The old adage goes, “It’s like riding a bike.” Meaning of course that cycling becomes so integrated into your muscle memory that you never lose the skill. So why not integrate bicycles into your home as well?
There are all kinds of broken bikes available in classifieds and at garage sales—perhaps you even have one in your garage already. Also, many cities have bicycle repair co-ops and recycling centers that make parts quite easy to come by.
With so many components (wheels, gears, handle bars, etc.) so readily available and affordable (if not free), old bicycles are great fodder for making all sorts of recycled projects.
1. BICYCLE PLANTER
First up, take some inspiration from this bicycle planter, which you could purchase from Pottery Barn (for $250; it’s still available). But you, good reader, are the kind of person that makes stuff, and you could easily recreate something like this at home using an old bike, some inexpensive wire baskets, and a little paint.
2. BIKE-WHEEL POT RACK
The radial spoke structure of a bicycle wheel makes for a fantastic way to organize and store your pots and pans and other kitchen gadgets. The spinning wheel brings all the utensils within easy reach. Get the full how-to from ReadyMade.
3. BICYCLE VANITY
Talk about full integration. This bicycle ‘vanity’ from designer Benjamin Bullins houses a sink and small countertop—as well as towel storage in the basket. Genius. Learn more at Apartment Therapy.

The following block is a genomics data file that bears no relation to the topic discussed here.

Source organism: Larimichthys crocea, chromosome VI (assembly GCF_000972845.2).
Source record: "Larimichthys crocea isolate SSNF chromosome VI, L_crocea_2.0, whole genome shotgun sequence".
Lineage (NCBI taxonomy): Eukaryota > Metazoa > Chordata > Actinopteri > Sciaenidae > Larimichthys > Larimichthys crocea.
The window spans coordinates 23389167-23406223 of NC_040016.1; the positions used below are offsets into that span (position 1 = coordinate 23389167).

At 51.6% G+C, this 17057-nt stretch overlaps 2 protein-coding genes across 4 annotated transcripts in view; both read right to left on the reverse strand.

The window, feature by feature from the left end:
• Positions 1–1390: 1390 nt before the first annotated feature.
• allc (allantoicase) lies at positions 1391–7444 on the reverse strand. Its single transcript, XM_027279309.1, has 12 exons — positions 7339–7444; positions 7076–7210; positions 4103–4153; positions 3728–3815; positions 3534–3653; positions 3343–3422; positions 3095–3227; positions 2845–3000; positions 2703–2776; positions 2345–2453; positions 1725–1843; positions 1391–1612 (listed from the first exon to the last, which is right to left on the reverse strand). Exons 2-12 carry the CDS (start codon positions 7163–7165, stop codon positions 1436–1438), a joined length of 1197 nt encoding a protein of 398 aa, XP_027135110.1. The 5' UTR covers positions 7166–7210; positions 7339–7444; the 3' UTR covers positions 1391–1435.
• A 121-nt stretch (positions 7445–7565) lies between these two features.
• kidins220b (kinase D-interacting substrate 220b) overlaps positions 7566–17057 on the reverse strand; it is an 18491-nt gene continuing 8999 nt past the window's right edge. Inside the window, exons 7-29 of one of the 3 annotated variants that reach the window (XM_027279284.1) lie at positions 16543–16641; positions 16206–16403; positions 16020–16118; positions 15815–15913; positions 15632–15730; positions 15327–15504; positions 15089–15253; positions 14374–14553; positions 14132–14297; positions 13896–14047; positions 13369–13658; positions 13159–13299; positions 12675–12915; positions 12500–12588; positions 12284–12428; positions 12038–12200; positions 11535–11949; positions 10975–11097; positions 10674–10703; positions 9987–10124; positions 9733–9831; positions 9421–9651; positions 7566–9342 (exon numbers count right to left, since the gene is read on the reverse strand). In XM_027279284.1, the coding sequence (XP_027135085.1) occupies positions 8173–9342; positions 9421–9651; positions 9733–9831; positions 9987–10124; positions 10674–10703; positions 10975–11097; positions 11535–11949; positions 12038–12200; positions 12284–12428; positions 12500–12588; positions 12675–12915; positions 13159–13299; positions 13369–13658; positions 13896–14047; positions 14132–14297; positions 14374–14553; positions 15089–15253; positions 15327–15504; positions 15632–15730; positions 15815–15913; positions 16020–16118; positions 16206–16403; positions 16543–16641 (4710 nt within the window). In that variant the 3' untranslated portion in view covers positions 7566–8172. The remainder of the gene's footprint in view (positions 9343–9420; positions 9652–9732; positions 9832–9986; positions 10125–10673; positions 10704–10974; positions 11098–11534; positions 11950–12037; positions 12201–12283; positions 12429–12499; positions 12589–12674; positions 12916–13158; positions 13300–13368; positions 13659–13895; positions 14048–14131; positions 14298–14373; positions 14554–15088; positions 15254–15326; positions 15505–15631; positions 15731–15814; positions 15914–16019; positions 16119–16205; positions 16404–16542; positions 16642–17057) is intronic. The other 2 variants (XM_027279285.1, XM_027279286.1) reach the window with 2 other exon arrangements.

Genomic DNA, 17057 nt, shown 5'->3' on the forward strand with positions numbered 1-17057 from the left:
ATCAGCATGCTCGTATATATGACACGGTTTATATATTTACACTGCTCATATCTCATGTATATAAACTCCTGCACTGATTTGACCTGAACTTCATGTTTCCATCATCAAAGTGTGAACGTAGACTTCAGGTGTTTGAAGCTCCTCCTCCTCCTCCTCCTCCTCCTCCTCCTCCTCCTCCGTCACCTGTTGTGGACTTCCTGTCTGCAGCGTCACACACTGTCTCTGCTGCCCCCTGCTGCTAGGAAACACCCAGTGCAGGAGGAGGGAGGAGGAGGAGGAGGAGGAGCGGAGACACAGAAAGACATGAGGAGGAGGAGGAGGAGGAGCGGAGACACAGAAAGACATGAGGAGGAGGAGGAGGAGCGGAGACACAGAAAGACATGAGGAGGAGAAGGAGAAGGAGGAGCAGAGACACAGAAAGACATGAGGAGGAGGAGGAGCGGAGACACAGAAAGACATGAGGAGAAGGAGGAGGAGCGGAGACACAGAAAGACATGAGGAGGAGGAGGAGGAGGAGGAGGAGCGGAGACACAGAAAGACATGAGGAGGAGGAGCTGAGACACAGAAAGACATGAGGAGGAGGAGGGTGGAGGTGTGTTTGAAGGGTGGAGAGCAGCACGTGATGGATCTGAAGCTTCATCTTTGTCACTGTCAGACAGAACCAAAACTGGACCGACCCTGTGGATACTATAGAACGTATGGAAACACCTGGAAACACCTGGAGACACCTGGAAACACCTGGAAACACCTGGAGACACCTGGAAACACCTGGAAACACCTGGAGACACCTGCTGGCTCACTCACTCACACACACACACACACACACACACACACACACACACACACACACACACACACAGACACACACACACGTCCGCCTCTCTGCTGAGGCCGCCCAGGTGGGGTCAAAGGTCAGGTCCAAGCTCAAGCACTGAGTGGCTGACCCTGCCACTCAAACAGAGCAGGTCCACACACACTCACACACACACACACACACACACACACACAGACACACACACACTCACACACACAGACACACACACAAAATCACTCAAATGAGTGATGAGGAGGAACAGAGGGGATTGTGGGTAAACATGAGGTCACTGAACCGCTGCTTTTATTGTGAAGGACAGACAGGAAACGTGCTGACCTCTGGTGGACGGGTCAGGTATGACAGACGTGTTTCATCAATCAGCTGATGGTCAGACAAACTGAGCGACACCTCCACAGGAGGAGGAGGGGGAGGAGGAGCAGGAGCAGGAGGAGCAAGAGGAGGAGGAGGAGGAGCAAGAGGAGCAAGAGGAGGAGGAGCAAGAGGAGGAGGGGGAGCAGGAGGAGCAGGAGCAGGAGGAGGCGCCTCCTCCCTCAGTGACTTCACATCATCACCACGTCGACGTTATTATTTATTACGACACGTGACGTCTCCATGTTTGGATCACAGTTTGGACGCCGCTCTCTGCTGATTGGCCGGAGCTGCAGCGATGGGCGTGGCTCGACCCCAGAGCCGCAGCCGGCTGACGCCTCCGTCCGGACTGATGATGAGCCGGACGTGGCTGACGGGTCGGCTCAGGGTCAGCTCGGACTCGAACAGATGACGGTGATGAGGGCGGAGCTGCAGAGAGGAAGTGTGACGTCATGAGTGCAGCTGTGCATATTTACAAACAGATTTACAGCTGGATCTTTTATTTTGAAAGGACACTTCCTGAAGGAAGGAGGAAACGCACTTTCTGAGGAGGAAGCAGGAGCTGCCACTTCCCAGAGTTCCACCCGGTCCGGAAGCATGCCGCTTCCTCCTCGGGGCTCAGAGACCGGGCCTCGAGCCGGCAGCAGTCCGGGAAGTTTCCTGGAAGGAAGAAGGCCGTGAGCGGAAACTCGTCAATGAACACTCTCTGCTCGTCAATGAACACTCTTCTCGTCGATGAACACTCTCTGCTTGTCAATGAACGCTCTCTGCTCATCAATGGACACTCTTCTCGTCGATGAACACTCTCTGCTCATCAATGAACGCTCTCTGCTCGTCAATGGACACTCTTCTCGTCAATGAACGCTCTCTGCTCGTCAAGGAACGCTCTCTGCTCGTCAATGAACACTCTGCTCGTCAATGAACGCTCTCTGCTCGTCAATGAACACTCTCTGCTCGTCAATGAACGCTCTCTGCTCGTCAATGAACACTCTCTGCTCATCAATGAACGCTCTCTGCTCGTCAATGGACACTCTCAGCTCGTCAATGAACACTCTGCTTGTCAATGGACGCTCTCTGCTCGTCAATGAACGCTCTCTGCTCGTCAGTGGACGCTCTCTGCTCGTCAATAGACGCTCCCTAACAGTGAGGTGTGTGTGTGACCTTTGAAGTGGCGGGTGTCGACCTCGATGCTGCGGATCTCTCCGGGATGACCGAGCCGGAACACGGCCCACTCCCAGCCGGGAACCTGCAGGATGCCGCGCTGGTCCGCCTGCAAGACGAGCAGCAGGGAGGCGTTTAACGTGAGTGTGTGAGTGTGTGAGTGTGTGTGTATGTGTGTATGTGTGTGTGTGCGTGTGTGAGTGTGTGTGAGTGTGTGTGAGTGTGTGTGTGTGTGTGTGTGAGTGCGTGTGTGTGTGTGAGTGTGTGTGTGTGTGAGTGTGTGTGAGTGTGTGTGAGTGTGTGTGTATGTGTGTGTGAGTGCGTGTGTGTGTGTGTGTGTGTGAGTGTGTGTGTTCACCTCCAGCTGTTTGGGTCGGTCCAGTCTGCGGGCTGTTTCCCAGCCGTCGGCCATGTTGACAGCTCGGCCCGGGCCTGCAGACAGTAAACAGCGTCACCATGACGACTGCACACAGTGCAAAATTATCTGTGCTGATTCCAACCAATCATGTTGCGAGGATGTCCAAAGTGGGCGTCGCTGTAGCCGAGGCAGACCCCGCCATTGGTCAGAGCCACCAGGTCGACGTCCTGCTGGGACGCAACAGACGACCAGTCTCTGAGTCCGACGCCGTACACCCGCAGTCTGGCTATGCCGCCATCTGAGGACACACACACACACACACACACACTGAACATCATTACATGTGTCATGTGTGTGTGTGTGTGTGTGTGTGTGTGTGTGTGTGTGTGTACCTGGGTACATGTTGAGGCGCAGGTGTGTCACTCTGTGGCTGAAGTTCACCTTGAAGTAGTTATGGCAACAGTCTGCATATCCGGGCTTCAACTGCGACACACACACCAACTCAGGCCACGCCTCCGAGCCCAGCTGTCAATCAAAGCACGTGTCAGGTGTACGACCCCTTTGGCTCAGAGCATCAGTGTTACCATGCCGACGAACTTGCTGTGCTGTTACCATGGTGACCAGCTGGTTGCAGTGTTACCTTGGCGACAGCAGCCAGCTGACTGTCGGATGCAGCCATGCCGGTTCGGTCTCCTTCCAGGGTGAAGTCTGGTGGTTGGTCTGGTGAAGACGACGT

4. BIKE-WHEEL LAZY SUSAN
The bike wheel’s center axle allows it to spin along a road, but it can also spin other kinds of goodies… like your breakfast? This Lazy Susan project would require a somewhat large dining table, but if you’re looking for something functional to break up that large space, this one is all kinds of fun.
5. HANDLEBAR MOUNTING RACK
Lastly, what better way to use old bike parts than for storing… a bike? Inexpensive and secure, this solution would work especially well in a smaller home or apartment, or as a way of keeping multiple bikes aloft on a garage wall. A project guide is available from Kyle Wilson.
For more on reuse and repurposing, consider: